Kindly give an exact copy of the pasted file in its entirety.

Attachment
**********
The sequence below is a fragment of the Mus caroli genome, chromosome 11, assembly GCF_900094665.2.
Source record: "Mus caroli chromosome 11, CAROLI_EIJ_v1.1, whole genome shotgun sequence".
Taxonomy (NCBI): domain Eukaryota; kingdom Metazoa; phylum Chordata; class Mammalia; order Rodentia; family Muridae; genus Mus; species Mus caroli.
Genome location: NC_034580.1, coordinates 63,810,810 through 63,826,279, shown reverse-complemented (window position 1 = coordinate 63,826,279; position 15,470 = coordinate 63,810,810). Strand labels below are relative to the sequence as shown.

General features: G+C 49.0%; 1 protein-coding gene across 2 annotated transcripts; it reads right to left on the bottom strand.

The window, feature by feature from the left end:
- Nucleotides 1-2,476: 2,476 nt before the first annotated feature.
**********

The sequence below is a fragment of the Mus caroli genome, chromosome 11, assembly GCF_900094665.2.
Source record: "Mus caroli chromosome 11, CAROLI_EIJ_v1.1, whole genome shotgun sequence".
Taxonomy (NCBI): domain Eukaryota; kingdom Metazoa; phylum Chordata; class Mammalia; order Rodentia; family Muridae; genus Mus; species Mus caroli.
Genome location: NC_034580.1, coordinates 63,810,810 through 63,826,279, shown reverse-complemented (window position 1 = coordinate 63,826,279; position 15,470 = coordinate 63,810,810). Strand labels below are relative to the sequence as shown.

General features: G+C 49.0%; 1 protein-coding gene across 2 annotated transcripts; it reads right to left on the bottom strand.

The window, feature by feature from the left end:
- Nucleotides 1-2,476: 2,476 nt before the first annotated feature.